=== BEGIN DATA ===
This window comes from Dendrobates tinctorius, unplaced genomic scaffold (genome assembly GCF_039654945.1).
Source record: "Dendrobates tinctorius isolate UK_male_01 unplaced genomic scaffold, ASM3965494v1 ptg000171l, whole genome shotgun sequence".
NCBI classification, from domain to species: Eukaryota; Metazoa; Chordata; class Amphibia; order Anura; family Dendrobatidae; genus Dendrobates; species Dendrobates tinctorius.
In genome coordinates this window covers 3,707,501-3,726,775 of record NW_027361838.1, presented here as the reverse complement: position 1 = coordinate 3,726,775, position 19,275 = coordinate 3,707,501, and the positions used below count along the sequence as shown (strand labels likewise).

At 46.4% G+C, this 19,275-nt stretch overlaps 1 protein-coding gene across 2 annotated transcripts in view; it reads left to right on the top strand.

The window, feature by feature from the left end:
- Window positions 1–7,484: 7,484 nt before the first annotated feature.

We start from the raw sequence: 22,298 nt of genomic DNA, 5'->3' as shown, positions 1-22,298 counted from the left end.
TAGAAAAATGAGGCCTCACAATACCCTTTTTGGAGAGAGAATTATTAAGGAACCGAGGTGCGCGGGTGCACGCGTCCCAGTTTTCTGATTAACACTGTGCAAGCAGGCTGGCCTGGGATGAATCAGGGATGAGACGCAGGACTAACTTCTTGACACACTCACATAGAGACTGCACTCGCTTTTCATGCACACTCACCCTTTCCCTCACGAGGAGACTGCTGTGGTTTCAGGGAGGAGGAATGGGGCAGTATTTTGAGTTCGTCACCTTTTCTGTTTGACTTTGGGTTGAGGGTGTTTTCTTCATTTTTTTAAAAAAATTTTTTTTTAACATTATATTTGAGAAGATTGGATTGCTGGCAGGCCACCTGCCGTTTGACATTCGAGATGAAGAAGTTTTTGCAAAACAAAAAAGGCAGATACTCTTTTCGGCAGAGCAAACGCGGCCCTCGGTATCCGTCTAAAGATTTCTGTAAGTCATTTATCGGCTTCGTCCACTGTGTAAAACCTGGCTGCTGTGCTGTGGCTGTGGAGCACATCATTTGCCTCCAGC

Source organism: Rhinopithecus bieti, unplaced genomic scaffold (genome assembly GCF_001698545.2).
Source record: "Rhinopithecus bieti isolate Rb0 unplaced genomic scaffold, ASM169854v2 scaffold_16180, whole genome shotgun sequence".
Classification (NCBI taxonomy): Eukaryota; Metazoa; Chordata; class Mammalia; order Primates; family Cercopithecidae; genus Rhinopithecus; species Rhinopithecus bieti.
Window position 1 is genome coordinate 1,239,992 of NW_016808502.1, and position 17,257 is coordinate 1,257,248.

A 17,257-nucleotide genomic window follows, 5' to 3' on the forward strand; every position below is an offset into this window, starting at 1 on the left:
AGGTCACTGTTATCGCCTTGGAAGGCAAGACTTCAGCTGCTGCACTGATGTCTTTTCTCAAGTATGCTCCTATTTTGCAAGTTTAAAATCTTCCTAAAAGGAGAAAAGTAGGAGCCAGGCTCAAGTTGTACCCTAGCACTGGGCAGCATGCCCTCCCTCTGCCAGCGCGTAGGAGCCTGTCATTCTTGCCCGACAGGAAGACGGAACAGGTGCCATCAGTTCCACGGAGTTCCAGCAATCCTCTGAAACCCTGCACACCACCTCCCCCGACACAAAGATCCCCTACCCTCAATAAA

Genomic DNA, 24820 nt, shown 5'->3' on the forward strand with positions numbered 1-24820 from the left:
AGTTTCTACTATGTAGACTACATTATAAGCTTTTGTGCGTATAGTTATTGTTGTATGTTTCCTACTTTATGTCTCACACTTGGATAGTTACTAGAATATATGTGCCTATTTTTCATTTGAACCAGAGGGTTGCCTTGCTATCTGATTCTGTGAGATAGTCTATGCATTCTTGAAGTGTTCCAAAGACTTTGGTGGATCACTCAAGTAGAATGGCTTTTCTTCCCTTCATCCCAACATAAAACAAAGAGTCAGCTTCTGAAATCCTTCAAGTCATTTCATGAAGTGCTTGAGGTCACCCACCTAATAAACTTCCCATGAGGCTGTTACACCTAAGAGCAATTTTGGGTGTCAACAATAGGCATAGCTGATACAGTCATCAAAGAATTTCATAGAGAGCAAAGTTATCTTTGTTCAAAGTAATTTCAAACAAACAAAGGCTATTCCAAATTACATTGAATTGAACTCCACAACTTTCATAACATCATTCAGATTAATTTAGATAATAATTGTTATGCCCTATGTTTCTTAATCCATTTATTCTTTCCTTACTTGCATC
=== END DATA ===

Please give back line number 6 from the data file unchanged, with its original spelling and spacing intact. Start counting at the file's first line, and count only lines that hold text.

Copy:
The window, feature by feature from the left end: